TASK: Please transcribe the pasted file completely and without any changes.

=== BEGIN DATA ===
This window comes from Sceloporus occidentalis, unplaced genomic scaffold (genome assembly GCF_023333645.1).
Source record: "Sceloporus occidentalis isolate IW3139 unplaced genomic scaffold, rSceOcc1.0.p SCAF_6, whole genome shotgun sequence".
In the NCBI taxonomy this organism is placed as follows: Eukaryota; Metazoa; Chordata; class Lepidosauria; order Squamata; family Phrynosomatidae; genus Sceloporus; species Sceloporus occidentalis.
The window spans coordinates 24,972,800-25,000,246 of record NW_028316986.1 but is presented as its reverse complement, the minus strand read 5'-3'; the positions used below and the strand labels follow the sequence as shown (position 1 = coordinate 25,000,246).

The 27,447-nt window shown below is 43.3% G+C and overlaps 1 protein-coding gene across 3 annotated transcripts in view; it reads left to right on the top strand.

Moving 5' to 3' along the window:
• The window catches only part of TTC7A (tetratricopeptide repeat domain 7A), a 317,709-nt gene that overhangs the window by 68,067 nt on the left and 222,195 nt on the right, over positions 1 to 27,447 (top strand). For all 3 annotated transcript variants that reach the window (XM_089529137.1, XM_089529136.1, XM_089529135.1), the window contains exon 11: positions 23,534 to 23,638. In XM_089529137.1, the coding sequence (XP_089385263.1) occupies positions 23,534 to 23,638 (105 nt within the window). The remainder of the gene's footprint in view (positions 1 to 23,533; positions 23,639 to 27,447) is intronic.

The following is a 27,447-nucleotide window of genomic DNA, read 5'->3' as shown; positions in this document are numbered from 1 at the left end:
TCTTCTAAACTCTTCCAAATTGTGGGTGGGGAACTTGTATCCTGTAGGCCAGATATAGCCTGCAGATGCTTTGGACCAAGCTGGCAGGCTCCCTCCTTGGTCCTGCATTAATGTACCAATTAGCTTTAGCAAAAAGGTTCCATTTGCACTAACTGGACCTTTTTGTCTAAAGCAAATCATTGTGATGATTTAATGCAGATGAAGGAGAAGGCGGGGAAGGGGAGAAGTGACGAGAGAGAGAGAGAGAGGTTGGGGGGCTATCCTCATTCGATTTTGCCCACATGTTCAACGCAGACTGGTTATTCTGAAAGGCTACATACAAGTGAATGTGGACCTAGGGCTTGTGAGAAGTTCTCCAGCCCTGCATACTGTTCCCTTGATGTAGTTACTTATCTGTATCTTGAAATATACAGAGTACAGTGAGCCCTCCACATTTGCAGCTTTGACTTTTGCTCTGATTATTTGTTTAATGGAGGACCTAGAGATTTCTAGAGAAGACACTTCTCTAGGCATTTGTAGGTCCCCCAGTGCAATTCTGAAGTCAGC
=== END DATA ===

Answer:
This window comes from Sceloporus occidentalis, unplaced genomic scaffold (genome assembly GCF_023333645.1).
Source record: "Sceloporus occidentalis isolate IW3139 unplaced genomic scaffold, rSceOcc1.0.p SCAF_6, whole genome shotgun sequence".
In the NCBI taxonomy this organism is placed as follows: Eukaryota; Metazoa; Chordata; class Lepidosauria; order Squamata; family Phrynosomatidae; genus Sceloporus; species Sceloporus occidentalis.
The window spans coordinates 24,972,800-25,000,246 of record NW_028316986.1 but is presented as its reverse complement, the minus strand read 5'-3'; the positions used below and the strand labels follow the sequence as shown (position 1 = coordinate 25,000,246).

The 27,447-nt window shown below is 43.3% G+C and overlaps 1 protein-coding gene across 3 annotated transcripts in view; it reads left to right on the top strand.

Moving 5' to 3' along the window:
• The window catches only part of TTC7A (tetratricopeptide repeat domain 7A), a 317,709-nt gene that overhangs the window by 68,067 nt on the left and 222,195 nt on the right, over positions 1 to 27,447 (top strand). For all 3 annotated transcript variants that reach the window (XM_089529137.1, XM_089529136.1, XM_089529135.1), the window contains exon 11: positions 23,534 to 23,638. In XM_089529137.1, the coding sequence (XP_089385263.1) occupies positions 23,534 to 23,638 (105 nt within the window). The remainder of the gene's footprint in view (positions 1 to 23,533; positions 23,639 to 27,447) is intronic.

The following is a 27,447-nucleotide window of genomic DNA, read 5'->3' as shown; positions in this document are numbered from 1 at the left end:
TCTTCTAAACTCTTCCAAATTGTGGGTGGGGAACTTGTATCCTGTAGGCCAGATATAGCCTGCAGATGCTTTGGACCAAGCTGGCAGGCTCCCTCCTTGGTCCTGCATTAATGTACCAATTAGCTTTAGCAAAAAGGTTCCATTTGCACTAACTGGACCTTTTTGTCTAAAGCAAATCATTGTGATGATTTAATGCAGATGAAGGAGAAGGCGGGGAAGGGGAGAAGTGACGAGAGAGAGAGAGAGAGGTTGGGGGGCTATCCTCATTCGATTTTGCCCACATGTTCAACGCAGACTGGTTATTCTGAAAGGCTACATACAAGTGAATGTGGACCTAGGGCTTGTGAGAAGTTCTCCAGCCCTGCATACTGTTCCCTTGATGTAGTTACTTATCTGTATCTTGAAATATACAGAGTACAGTGAGCCCTCCACATTTGCAGCTTTGACTTTTGCTCTGATTATTTGTTTAATGGAGGACCTAGAGATTTCTAGAGAAGACACTTCTCTAGGCATTTGTAGGTCCCCCAGTGCAATTCTGAAGTCAGC